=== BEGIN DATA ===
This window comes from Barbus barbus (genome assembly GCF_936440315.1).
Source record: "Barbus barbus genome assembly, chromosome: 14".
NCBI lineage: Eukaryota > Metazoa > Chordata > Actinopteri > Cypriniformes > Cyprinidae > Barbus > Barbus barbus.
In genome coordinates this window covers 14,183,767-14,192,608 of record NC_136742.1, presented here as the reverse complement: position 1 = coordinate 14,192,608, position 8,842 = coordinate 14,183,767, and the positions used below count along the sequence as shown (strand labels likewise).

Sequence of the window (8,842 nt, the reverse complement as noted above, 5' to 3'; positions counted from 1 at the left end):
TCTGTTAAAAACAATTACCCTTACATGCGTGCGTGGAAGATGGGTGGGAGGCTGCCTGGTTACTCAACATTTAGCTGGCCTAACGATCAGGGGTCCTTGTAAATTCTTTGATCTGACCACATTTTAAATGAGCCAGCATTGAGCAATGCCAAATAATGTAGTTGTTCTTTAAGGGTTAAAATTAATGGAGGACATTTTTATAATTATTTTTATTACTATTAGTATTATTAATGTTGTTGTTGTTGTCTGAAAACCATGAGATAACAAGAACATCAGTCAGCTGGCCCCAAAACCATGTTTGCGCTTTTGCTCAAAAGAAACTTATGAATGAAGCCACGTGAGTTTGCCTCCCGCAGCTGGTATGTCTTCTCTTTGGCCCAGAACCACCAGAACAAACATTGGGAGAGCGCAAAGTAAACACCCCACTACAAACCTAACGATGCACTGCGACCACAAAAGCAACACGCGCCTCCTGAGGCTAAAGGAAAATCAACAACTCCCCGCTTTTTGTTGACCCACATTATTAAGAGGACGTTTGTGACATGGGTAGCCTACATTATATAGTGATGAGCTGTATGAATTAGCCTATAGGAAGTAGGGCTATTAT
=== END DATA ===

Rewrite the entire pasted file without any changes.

This window comes from Barbus barbus (genome assembly GCF_936440315.1).
Source record: "Barbus barbus genome assembly, chromosome: 14".
NCBI lineage: Eukaryota > Metazoa > Chordata > Actinopteri > Cypriniformes > Cyprinidae > Barbus > Barbus barbus.
In genome coordinates this window covers 14,183,767-14,192,608 of record NC_136742.1, presented here as the reverse complement: position 1 = coordinate 14,192,608, position 8,842 = coordinate 14,183,767, and the positions used below count along the sequence as shown (strand labels likewise).

Sequence of the window (8,842 nt, the reverse complement as noted above, 5' to 3'; positions counted from 1 at the left end):
TCTGTTAAAAACAATTACCCTTACATGCGTGCGTGGAAGATGGGTGGGAGGCTGCCTGGTTACTCAACATTTAGCTGGCCTAACGATCAGGGGTCCTTGTAAATTCTTTGATCTGACCACATTTTAAATGAGCCAGCATTGAGCAATGCCAAATAATGTAGTTGTTCTTTAAGGGTTAAAATTAATGGAGGACATTTTTATAATTATTTTTATTACTATTAGTATTATTAATGTTGTTGTTGTTGTCTGAAAACCATGAGATAACAAGAACATCAGTCAGCTGGCCCCAAAACCATGTTTGCGCTTTTGCTCAAAAGAAACTTATGAATGAAGCCACGTGAGTTTGCCTCCCGCAGCTGGTATGTCTTCTCTTTGGCCCAGAACCACCAGAACAAACATTGGGAGAGCGCAAAGTAAACACCCCACTACAAACCTAACGATGCACTGCGACCACAAAAGCAACACGCGCCTCCTGAGGCTAAAGGAAAATCAACAACTCCCCGCTTTTTGTTGACCCACATTATTAAGAGGACGTTTGTGACATGGGTAGCCTACATTATATAGTGATGAGCTGTATGAATTAGCCTATAGGAAGTAGGGCTATTAT